Author Name: Lilah Suzanne
Publication Date & Length: April 2, 2015 – 250pgs
As writer of the popular “Ask Eros” advice column, Simon Beck has an answer to every relationship question his readers can throw at him. When it comes to his own life, the answers are a little more elusive—until computer troubles introduce him to the newest and cutest member of his company’s IT support team. Simon may be charmed by Benji’s sweet and unassuming manner, but will he find the answer to the one relationship question he has never been able to solve: how to know when he’s met Mr. Right?
Simon and Benji
This is a wonderful book! It is the very simple story of the beginning of a relationship. It is the story of Simon, an advice columnist at a women’s magazine in New York. It is also the story of Benji, an IT technician at the magazine.
At the start of the story, Simon is slowly extricating himself from an unhealthy relationship. His friends are marrying and settling down and he feels lonely.
Benji is the consumate geek. He references science fiction films, wears character t-shirts and has collections.
This book is so well observed. As the central characters developed, I moved from thinking that I’d known people exactly like them to wondering uncomfortably if Suzanne was actually writing about me and my relationships. The relationship between the two characters was real. It was possibly the third character (though Walt the pit bull might have something to say about that).
This wasn’t an urgent, passionate rush for bed followed by declarations of undying love. Instead, and unfortunately unusually, it records the slow, sometimes awkward getting to know a new lover. It observes the equally awkward and sometimes frustrating meshing of lives and homes that follows. Above all, it manages to capture very accurately the silly moments, the unfailing support offered by true partners, and the playful interludes that make everything else in life worth doing.
So often, romance is serious and passionate involving exaggerated misunderstandings and artificial barriers. This is just real. The story is funny and sweet and almost painfully well observed. I loved it.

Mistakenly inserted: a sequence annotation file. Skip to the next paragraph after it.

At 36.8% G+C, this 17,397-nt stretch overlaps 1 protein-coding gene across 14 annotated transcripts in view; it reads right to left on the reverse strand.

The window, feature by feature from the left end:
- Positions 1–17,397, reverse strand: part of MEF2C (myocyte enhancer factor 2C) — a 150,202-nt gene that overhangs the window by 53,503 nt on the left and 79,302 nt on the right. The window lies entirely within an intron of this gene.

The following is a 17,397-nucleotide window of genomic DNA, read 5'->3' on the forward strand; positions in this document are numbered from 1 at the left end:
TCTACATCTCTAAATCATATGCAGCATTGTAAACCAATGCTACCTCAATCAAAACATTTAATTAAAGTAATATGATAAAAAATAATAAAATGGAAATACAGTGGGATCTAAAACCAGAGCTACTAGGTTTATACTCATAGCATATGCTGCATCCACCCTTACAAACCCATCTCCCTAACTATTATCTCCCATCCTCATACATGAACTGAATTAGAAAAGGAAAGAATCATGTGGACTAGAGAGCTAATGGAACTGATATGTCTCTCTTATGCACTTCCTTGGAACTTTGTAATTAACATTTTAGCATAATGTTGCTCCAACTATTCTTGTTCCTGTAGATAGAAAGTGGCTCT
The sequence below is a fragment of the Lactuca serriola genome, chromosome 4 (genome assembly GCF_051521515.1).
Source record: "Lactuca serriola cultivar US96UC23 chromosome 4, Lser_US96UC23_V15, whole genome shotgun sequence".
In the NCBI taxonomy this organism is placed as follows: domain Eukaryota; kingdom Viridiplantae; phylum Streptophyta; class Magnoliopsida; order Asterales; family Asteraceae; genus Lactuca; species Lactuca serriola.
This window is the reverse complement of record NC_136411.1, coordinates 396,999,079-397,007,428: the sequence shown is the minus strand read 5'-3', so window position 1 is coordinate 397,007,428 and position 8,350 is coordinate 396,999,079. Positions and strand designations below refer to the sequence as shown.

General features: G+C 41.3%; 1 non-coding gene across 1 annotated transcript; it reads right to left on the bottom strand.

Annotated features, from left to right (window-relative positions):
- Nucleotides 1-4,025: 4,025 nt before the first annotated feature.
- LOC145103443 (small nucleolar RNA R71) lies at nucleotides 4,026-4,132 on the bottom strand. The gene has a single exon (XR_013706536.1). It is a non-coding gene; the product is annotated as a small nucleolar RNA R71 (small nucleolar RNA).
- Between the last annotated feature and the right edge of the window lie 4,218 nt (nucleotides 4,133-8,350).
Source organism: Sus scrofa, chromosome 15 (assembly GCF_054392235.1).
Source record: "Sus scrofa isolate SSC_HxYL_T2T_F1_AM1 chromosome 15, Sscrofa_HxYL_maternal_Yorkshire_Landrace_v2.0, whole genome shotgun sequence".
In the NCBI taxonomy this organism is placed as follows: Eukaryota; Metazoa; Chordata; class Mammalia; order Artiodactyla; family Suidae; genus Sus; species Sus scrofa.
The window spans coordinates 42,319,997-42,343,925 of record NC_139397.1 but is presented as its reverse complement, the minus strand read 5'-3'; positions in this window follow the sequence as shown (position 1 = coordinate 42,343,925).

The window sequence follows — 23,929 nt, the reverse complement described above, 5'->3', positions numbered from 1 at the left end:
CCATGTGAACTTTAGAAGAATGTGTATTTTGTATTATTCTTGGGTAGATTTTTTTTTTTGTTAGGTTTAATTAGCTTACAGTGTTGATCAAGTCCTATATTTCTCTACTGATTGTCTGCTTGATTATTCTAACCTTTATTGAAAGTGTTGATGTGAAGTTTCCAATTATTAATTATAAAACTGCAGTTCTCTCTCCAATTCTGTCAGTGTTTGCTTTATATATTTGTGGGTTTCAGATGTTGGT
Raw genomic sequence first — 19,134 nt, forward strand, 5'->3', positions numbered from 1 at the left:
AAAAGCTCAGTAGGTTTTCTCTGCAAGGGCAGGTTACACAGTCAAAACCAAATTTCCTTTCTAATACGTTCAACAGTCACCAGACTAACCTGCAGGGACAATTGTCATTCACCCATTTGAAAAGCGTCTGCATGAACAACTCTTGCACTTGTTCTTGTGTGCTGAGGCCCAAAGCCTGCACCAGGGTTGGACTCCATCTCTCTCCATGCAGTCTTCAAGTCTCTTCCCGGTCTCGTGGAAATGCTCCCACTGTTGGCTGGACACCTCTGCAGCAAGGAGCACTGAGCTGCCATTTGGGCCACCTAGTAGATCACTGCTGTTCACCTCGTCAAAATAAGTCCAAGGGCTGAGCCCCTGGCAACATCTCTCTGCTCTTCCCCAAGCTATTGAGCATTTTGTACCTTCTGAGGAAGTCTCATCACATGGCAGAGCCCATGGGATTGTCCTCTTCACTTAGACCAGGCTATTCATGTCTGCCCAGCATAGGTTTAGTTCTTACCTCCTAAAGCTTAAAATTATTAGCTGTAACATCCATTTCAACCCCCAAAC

Unfortunately, all of that wrapped up in the first third of the book. The rest was just a lot of sex. I’m not against erotica, but there was absolutely nothing else happening, and this was a fairly lengthy novel. Every time I thought an element of plot twist or tension was being introduced, it was resolved far too easily and typically within a chapter. Even the characters’ bedroom play was comparatively vanilla. That’s fine, but this story really needed something more in some way.
This would have been cute as a serial, but it really didn’t work for me as a full-length novel. I suspect some readers would love the hot sex and not be bothered at all by the lack of plot, but I prefer more of a complete story with some tension in among the fluff.
“How about you? Did you always want to be a writer?”
“Yeah. I think I did.” He finally gives up on work completely and closes the laptop. “I mean. I guess what I write about is kind of pointless, but I wanted to be a poet once upon a time, so I guess it could be even more pointless,” he jokes.
Benji’s eyebrows knot. “It’s not. Why would it be pointless?”
Simon gives a humorless laugh. “I mean, I write a sex column for women. Not exactly moving prose or hard-hitting journalism.”
Benji scoots over little on the desk, sitting with his legs so close to where Simon is sitting low in his chair that he can smell Benji’s crisp laundry detergent and citrusy soap. He suddenly has to fight the urge to move a fraction to the left, press his nose to the inside seam of Benji’s jeans and breathe him in.
“You listen to people. You remind them that they’re valuable and worthy of love and respect. How is that not important?” Simon is struck speechless, chest tight and breath caught.